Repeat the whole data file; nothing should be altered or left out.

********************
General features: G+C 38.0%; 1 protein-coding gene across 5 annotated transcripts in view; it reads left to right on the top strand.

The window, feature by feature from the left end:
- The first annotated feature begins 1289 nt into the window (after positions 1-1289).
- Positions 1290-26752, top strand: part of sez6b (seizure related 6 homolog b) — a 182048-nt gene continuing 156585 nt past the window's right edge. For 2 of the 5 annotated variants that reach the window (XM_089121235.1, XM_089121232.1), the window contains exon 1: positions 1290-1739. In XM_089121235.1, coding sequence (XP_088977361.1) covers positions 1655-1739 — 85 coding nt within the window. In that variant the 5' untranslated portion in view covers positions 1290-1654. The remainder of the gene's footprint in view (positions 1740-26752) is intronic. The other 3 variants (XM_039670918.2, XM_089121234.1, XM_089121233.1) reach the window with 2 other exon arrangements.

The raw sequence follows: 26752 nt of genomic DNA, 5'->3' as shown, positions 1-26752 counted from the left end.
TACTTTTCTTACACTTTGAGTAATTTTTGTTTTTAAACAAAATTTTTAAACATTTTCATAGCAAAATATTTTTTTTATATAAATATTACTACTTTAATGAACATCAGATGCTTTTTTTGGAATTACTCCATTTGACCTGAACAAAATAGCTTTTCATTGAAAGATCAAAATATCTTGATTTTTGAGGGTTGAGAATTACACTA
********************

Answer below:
General features: G+C 38.0%; 1 protein-coding gene across 5 annotated transcripts in view; it reads left to right on the top strand.

The window, feature by feature from the left end:
- The first annotated feature begins 1289 nt into the window (after positions 1-1289).
- Positions 1290-26752, top strand: part of sez6b (seizure related 6 homolog b) — a 182048-nt gene continuing 156585 nt past the window's right edge. For 2 of the 5 annotated variants that reach the window (XM_089121235.1, XM_089121232.1), the window contains exon 1: positions 1290-1739. In XM_089121235.1, coding sequence (XP_088977361.1) covers positions 1655-1739 — 85 coding nt within the window. In that variant the 5' untranslated portion in view covers positions 1290-1654. The remainder of the gene's footprint in view (positions 1740-26752) is intronic. The other 3 variants (XM_039670918.2, XM_089121234.1, XM_089121233.1) reach the window with 2 other exon arrangements.

The raw sequence follows: 26752 nt of genomic DNA, 5'->3' as shown, positions 1-26752 counted from the left end.
TACTTTTCTTACACTTTGAGTAATTTTTGTTTTTAAACAAAATTTTTAAACATTTTCATAGCAAAATATTTTTTTTATATAAATATTACTACTTTAATGAACATCAGATGCTTTTTTTGGAATTACTCCATTTGACCTGAACAAAATAGCTTTTCATTGAAAGATCAAAATATCTTGATTTTTGAGGGTTGAGAATTACACTA